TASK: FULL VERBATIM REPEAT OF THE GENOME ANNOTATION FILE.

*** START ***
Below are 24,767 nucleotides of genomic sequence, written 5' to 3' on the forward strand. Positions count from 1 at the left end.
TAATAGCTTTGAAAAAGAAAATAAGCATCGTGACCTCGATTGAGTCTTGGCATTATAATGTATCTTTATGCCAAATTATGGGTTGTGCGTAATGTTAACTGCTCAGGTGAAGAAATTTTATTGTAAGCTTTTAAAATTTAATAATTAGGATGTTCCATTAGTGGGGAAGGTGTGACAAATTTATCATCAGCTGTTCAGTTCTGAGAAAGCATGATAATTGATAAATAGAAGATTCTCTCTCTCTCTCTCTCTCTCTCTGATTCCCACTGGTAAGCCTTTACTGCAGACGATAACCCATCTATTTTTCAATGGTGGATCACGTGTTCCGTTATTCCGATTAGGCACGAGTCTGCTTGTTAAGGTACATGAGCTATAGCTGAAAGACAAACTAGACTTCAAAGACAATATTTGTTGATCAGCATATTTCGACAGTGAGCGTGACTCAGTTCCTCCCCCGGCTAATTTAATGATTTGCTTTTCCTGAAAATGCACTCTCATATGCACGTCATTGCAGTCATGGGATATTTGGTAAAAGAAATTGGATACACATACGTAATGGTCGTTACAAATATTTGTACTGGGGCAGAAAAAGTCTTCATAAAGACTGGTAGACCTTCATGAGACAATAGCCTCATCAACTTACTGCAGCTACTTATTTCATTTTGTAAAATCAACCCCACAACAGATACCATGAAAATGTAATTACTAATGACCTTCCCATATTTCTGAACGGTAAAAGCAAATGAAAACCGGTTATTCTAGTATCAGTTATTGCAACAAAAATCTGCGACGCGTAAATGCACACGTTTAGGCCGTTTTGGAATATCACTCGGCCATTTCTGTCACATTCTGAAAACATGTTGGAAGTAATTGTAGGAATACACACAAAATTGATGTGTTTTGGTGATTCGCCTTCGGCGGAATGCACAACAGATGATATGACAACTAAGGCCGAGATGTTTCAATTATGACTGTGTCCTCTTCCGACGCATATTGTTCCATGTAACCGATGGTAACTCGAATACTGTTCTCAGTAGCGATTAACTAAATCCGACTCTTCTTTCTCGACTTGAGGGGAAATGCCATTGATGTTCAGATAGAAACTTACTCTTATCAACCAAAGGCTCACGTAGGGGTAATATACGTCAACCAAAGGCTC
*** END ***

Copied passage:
Below are 24,767 nucleotides of genomic sequence, written 5' to 3' on the forward strand. Positions count from 1 at the left end.
TAATAGCTTTGAAAAAGAAAATAAGCATCGTGACCTCGATTGAGTCTTGGCATTATAATGTATCTTTATGCCAAATTATGGGTTGTGCGTAATGTTAACTGCTCAGGTGAAGAAATTTTATTGTAAGCTTTTAAAATTTAATAATTAGGATGTTCCATTAGTGGGGAAGGTGTGACAAATTTATCATCAGCTGTTCAGTTCTGAGAAAGCATGATAATTGATAAATAGAAGATTCTCTCTCTCTCTCTCTCTCTCTCTGATTCCCACTGGTAAGCCTTTACTGCAGACGATAACCCATCTATTTTTCAATGGTGGATCACGTGTTCCGTTATTCCGATTAGGCACGAGTCTGCTTGTTAAGGTACATGAGCTATAGCTGAAAGACAAACTAGACTTCAAAGACAATATTTGTTGATCAGCATATTTCGACAGTGAGCGTGACTCAGTTCCTCCCCCGGCTAATTTAATGATTTGCTTTTCCTGAAAATGCACTCTCATATGCACGTCATTGCAGTCATGGGATATTTGGTAAAAGAAATTGGATACACATACGTAATGGTCGTTACAAATATTTGTACTGGGGCAGAAAAAGTCTTCATAAAGACTGGTAGACCTTCATGAGACAATAGCCTCATCAACTTACTGCAGCTACTTATTTCATTTTGTAAAATCAACCCCACAACAGATACCATGAAAATGTAATTACTAATGACCTTCCCATATTTCTGAACGGTAAAAGCAAATGAAAACCGGTTATTCTAGTATCAGTTATTGCAACAAAAATCTGCGACGCGTAAATGCACACGTTTAGGCCGTTTTGGAATATCACTCGGCCATTTCTGTCACATTCTGAAAACATGTTGGAAGTAATTGTAGGAATACACACAAAATTGATGTGTTTTGGTGATTCGCCTTCGGCGGAATGCACAACAGATGATATGACAACTAAGGCCGAGATGTTTCAATTATGACTGTGTCCTCTTCCGACGCATATTGTTCCATGTAACCGATGGTAACTCGAATACTGTTCTCAGTAGCGATTAACTAAATCCGACTCTTCTTTCTCGACTTGAGGGGAAATGCCATTGATGTTCAGATAGAAACTTACTCTTATCAACCAAAGGCTCACGTAGGGGTAATATACGTCAACCAAAGGCTC